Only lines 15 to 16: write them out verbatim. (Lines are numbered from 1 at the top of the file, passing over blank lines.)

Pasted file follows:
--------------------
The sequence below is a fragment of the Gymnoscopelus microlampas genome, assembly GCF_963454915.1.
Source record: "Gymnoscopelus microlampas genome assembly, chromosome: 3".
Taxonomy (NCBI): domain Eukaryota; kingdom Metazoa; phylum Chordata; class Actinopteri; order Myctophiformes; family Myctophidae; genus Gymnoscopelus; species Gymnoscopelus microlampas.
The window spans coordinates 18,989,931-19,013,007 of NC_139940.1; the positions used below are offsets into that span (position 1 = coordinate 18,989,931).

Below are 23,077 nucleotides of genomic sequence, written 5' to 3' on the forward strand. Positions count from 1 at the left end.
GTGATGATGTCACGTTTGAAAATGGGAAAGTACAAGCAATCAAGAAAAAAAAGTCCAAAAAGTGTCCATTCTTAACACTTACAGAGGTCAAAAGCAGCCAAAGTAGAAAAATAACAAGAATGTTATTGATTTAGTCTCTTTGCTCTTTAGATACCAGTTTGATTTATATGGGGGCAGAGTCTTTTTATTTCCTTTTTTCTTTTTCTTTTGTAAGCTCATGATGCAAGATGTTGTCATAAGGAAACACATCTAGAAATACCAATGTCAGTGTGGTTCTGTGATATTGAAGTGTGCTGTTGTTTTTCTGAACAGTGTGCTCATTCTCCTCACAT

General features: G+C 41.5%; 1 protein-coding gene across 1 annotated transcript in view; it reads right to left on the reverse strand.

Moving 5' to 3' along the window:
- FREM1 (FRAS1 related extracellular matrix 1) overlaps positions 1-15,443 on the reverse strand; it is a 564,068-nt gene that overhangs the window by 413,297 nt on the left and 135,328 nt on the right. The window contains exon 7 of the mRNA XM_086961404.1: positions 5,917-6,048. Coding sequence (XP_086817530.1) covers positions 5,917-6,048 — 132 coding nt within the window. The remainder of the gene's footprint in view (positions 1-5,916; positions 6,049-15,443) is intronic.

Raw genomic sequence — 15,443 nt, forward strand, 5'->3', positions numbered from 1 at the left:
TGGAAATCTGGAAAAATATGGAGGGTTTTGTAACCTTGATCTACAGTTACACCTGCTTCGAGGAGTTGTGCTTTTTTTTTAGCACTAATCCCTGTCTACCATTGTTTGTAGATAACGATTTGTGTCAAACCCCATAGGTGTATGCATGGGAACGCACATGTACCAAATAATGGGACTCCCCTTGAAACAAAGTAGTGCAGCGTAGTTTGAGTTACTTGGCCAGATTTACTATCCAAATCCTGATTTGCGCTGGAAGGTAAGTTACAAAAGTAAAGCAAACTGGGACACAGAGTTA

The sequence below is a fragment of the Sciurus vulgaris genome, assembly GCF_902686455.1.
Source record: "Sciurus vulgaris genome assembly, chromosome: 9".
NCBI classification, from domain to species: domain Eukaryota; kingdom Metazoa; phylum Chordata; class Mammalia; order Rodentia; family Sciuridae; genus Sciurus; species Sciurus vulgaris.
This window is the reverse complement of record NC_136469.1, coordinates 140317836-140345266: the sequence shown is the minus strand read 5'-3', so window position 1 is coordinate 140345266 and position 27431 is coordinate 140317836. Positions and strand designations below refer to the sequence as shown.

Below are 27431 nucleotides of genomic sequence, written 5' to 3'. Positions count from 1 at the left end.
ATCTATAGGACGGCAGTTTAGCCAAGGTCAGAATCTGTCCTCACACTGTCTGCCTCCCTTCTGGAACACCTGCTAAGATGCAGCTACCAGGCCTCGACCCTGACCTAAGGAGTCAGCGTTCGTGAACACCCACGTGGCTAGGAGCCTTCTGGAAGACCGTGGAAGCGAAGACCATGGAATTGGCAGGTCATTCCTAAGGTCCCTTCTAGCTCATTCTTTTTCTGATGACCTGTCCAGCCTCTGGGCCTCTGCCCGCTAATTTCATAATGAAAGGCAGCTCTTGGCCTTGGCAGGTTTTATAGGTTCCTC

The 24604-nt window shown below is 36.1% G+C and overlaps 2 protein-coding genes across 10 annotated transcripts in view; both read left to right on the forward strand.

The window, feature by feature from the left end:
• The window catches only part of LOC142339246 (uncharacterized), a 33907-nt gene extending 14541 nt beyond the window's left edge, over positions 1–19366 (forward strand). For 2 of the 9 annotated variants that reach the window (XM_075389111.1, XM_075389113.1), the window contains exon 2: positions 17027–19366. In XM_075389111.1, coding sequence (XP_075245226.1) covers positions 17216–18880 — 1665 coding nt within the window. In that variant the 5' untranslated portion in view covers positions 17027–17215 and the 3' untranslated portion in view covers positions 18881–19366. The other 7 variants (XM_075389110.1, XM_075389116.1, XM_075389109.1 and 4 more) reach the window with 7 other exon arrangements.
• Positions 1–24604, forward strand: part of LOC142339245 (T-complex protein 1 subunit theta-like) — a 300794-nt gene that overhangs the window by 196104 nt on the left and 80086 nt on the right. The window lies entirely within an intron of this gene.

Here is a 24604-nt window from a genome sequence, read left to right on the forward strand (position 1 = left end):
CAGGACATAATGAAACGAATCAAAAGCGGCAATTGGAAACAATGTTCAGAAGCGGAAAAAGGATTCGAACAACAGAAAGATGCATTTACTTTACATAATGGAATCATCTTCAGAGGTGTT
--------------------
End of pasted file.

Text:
This window is the reverse complement of record NC_136469.1, coordinates 140317836-140345266: the sequence shown is the minus strand read 5'-3', so window position 1 is coordinate 140345266 and position 27431 is coordinate 140317836. Positions and strand designations below refer to the sequence as shown.

Below are 27431 nucleotides of genomic sequence, written 5' to 3'. Positions count from 1 at the left end.